The sign at the entrance to Brian's establishment invited first time visitors to report to the management for a "non-optional welcoming chat". "Quaint", I thought. "A bit presumptuous, but if it's advertised as welcoming how bad can it be?"
Well the welcoming chat turned out to be a recital of a number of rules and warnings about not taking photographs, not touching the wares, not leaving without buying something, a mandatory inspection of 15 year old used wares to show how well they had worn over the years and prove how good the craftsmanship was, advice that Brian's new Great Dane had just completed its training and was likely to bite anyone who didn't purchase anything and generally in-your-face marketing which, in its politest terms, was bloody annoying and anything but a 'welcoming chat'. We were both ready to run a mile and would have done so but for the fact that I had been asked by a friend to call in and collect something for him. (I later found out that he couldn't face Brian for a second time, which is why he had asked me to go. I hope there's some bad karma coming my friend's way.)
We escaped the moment we could, amidst a frantic hustle by Brian for us to try out his coffee shop and apple tart. We made our excuses and fled, both feeling overwhelmed and almost violated by Brian's pitch.
Anyway, what's the point of the story? Well, it was pretty clear to us that Brian's pitch wasn't working. It chased us out of there, his coffee shop (in a gorgeous setting) was empty on a morning when it should have been full, there were no other customers in his shop and the pitch was as desperate as it was insistent.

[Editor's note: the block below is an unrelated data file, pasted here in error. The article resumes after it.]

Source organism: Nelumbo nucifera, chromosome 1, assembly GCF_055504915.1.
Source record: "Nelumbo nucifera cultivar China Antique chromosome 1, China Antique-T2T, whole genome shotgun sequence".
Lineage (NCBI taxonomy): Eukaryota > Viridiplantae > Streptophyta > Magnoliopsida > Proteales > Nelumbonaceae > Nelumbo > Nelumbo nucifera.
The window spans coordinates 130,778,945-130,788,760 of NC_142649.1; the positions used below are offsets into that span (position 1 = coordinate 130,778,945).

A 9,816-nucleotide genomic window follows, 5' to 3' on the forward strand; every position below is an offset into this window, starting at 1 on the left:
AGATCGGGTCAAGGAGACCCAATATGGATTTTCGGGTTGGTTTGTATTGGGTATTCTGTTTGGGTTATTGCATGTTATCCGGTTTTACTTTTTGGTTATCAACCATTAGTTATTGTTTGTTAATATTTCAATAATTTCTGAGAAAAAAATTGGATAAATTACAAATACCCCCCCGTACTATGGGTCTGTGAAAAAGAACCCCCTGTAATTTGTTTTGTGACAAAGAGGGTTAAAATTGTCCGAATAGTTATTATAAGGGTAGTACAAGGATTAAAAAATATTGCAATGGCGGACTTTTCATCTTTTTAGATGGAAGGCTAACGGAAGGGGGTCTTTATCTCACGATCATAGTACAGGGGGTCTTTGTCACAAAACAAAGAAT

With hindsight, it might have been more helpful for Brian if I'd given him a bit of bold support and suggested that he rethink the content of his welcoming chat. Although every instinct of mine said "run!", and my mind told me I'd be starting a fight if I shared with Brian how unwelcoming his welcoming chat was for me, perhaps that would have been the enlightened and more thoughtful thing to do. There was of course the other part of me that thought that Brian was un-rehabitatable, that it wasn't my job to rescue him and that Life would help him learn what he needed to know.
So now I'm left wondering if the path to enlightenment is to try and help people to help themselves or if it is to trust that Life will help them to see the way and my job is not to get in their way.
With hindsight, perhaps scoring myself at 3/10 was a little generous. I clearly have some lifetimes to go before I attain enlightenment.